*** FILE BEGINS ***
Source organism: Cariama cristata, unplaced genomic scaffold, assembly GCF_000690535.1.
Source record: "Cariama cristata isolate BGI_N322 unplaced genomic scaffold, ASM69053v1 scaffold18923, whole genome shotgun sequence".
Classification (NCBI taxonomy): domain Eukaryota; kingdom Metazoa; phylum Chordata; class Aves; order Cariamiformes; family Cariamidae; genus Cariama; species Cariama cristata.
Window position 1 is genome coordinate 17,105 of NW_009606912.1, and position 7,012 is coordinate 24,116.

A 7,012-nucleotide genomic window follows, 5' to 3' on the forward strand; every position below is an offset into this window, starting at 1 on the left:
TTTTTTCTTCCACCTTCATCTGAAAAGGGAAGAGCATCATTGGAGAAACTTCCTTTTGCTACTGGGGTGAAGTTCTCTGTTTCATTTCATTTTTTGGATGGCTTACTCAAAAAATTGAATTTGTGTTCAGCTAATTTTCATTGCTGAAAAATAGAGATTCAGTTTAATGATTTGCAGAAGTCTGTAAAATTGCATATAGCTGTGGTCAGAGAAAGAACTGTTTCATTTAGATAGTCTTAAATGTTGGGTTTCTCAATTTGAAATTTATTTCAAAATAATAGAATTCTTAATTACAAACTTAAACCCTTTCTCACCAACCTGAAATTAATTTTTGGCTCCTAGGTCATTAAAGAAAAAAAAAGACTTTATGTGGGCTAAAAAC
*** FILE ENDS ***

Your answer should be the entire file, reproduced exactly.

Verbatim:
Source organism: Cariama cristata, unplaced genomic scaffold, assembly GCF_000690535.1.
Source record: "Cariama cristata isolate BGI_N322 unplaced genomic scaffold, ASM69053v1 scaffold18923, whole genome shotgun sequence".
Classification (NCBI taxonomy): domain Eukaryota; kingdom Metazoa; phylum Chordata; class Aves; order Cariamiformes; family Cariamidae; genus Cariama; species Cariama cristata.
Window position 1 is genome coordinate 17,105 of NW_009606912.1, and position 7,012 is coordinate 24,116.

A 7,012-nucleotide genomic window follows, 5' to 3' on the forward strand; every position below is an offset into this window, starting at 1 on the left:
TTTTTTCTTCCACCTTCATCTGAAAAGGGAAGAGCATCATTGGAGAAACTTCCTTTTGCTACTGGGGTGAAGTTCTCTGTTTCATTTCATTTTTTGGATGGCTTACTCAAAAAATTGAATTTGTGTTCAGCTAATTTTCATTGCTGAAAAATAGAGATTCAGTTTAATGATTTGCAGAAGTCTGTAAAATTGCATATAGCTGTGGTCAGAGAAAGAACTGTTTCATTTAGATAGTCTTAAATGTTGGGTTTCTCAATTTGAAATTTATTTCAAAATAATAGAATTCTTAATTACAAACTTAAACCCTTTCTCACCAACCTGAAATTAATTTTTGGCTCCTAGGTCATTAAAGAAAAAAAAAGACTTTATGTGGGCTAAAAAC